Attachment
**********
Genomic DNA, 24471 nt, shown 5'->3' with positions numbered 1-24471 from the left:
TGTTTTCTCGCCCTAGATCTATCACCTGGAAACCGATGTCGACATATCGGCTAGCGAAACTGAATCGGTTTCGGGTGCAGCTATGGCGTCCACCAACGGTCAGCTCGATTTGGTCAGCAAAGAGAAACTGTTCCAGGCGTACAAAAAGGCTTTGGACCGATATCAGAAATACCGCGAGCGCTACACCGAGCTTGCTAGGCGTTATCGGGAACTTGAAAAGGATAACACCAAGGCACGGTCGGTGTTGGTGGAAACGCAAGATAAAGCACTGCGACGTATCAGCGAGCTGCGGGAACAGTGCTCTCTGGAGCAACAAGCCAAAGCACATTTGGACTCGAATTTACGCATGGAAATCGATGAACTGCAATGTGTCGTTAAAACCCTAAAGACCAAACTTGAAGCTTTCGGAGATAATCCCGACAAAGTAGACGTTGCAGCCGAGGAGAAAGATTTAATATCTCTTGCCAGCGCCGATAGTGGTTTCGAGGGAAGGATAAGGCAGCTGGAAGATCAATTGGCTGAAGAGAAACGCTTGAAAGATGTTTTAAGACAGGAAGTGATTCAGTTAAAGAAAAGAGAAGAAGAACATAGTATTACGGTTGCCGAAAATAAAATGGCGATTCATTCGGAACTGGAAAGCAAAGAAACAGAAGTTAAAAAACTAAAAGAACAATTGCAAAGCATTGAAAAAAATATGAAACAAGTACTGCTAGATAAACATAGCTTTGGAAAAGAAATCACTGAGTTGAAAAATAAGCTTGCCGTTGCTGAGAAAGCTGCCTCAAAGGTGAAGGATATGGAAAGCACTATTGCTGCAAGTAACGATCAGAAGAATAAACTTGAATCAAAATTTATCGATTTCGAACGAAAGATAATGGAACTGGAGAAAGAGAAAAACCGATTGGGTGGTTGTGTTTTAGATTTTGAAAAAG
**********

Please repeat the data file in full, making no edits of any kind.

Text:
Genomic DNA, 24471 nt, shown 5'->3' with positions numbered 1-24471 from the left:
TGTTTTCTCGCCCTAGATCTATCACCTGGAAACCGATGTCGACATATCGGCTAGCGAAACTGAATCGGTTTCGGGTGCAGCTATGGCGTCCACCAACGGTCAGCTCGATTTGGTCAGCAAAGAGAAACTGTTCCAGGCGTACAAAAAGGCTTTGGACCGATATCAGAAATACCGCGAGCGCTACACCGAGCTTGCTAGGCGTTATCGGGAACTTGAAAAGGATAACACCAAGGCACGGTCGGTGTTGGTGGAAACGCAAGATAAAGCACTGCGACGTATCAGCGAGCTGCGGGAACAGTGCTCTCTGGAGCAACAAGCCAAAGCACATTTGGACTCGAATTTACGCATGGAAATCGATGAACTGCAATGTGTCGTTAAAACCCTAAAGACCAAACTTGAAGCTTTCGGAGATAATCCCGACAAAGTAGACGTTGCAGCCGAGGAGAAAGATTTAATATCTCTTGCCAGCGCCGATAGTGGTTTCGAGGGAAGGATAAGGCAGCTGGAAGATCAATTGGCTGAAGAGAAACGCTTGAAAGATGTTTTAAGACAGGAAGTGATTCAGTTAAAGAAAAGAGAAGAAGAACATAGTATTACGGTTGCCGAAAATAAAATGGCGATTCATTCGGAACTGGAAAGCAAAGAAACAGAAGTTAAAAAACTAAAAGAACAATTGCAAAGCATTGAAAAAAATATGAAACAAGTACTGCTAGATAAACATAGCTTTGGAAAAGAAATCACTGAGTTGAAAAATAAGCTTGCCGTTGCTGAGAAAGCTGCCTCAAAGGTGAAGGATATGGAAAGCACTATTGCTGCAAGTAACGATCAGAAGAATAAACTTGAATCAAAATTTATCGATTTCGAACGAAAGATAATGGAACTGGAGAAAGAGAAAAACCGATTGGGTGGTTGTGTTTTAGATTTTGAAAAAG